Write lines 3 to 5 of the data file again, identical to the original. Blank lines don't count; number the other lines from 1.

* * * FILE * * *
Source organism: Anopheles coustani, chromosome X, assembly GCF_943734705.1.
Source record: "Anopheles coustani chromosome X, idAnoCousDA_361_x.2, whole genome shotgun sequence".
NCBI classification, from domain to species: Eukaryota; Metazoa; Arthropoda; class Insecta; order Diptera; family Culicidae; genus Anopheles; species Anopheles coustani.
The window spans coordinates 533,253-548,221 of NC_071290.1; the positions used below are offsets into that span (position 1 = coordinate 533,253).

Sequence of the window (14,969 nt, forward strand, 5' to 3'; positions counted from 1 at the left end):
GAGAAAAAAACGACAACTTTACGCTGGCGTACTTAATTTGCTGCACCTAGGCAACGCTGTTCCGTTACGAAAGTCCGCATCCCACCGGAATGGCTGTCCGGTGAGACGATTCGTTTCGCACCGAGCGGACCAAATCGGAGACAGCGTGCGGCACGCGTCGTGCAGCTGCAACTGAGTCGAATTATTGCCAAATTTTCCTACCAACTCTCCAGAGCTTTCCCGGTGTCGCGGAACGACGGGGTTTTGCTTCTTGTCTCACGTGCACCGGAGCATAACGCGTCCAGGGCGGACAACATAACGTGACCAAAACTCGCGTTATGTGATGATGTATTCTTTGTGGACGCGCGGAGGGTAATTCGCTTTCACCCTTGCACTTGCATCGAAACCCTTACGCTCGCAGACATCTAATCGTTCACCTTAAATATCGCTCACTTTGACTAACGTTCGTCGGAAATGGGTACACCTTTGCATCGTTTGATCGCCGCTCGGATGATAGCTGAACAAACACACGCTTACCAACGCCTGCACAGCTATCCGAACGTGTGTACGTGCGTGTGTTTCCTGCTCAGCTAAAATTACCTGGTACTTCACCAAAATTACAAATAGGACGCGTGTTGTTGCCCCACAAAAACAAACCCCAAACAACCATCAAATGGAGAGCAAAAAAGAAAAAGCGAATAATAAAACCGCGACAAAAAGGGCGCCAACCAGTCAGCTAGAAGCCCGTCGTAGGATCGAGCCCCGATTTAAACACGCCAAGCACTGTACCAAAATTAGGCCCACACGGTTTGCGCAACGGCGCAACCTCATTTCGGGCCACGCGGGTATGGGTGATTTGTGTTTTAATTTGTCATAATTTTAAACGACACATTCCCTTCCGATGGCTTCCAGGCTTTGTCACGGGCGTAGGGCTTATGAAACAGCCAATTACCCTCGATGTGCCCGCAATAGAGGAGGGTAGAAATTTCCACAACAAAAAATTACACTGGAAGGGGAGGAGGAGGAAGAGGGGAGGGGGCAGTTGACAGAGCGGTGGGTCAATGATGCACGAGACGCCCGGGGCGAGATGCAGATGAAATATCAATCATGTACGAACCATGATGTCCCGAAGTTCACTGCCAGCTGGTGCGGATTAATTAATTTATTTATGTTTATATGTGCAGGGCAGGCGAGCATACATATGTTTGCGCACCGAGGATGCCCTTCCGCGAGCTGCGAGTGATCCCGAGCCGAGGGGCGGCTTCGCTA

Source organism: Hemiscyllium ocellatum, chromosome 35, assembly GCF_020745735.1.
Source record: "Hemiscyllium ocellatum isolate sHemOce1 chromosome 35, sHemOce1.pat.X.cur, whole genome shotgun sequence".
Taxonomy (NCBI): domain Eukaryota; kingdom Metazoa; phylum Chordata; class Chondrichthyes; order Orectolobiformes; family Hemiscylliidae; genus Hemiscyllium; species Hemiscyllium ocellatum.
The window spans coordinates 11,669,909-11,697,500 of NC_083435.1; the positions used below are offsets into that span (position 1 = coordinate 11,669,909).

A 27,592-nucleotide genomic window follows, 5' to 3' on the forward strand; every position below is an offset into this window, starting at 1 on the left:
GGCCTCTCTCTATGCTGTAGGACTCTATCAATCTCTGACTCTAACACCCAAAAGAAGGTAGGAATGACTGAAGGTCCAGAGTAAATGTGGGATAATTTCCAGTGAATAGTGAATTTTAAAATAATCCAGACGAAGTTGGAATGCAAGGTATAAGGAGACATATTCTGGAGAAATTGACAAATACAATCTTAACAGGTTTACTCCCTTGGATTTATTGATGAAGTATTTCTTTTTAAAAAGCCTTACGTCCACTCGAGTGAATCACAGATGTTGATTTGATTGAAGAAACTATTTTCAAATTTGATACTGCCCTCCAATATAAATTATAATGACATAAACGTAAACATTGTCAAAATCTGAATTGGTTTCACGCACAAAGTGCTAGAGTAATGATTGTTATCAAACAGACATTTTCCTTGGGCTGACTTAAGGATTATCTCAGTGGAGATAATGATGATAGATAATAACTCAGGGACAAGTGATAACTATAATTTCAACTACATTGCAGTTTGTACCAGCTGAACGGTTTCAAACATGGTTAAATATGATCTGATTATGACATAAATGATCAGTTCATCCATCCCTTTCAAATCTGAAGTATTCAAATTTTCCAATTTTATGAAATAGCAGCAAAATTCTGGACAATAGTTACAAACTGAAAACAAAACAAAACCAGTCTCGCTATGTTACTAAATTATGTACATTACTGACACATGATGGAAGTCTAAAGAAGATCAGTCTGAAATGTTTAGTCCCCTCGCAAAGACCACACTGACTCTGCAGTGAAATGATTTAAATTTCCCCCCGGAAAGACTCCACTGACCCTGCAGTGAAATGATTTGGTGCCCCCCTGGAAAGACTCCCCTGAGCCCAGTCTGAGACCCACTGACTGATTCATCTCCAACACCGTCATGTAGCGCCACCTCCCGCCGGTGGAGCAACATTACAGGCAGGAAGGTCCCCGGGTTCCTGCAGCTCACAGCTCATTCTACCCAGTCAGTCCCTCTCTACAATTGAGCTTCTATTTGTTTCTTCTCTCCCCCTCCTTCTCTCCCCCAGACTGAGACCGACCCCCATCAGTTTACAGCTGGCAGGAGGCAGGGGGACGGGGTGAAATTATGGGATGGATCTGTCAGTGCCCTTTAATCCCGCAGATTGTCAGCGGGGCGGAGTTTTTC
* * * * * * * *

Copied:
NCBI classification, from domain to species: Eukaryota; Metazoa; Arthropoda; class Insecta; order Diptera; family Culicidae; genus Anopheles; species Anopheles coustani.
The window spans coordinates 533,253-548,221 of NC_071290.1; the positions used below are offsets into that span (position 1 = coordinate 533,253).

Sequence of the window (14,969 nt, forward strand, 5' to 3'; positions counted from 1 at the left end):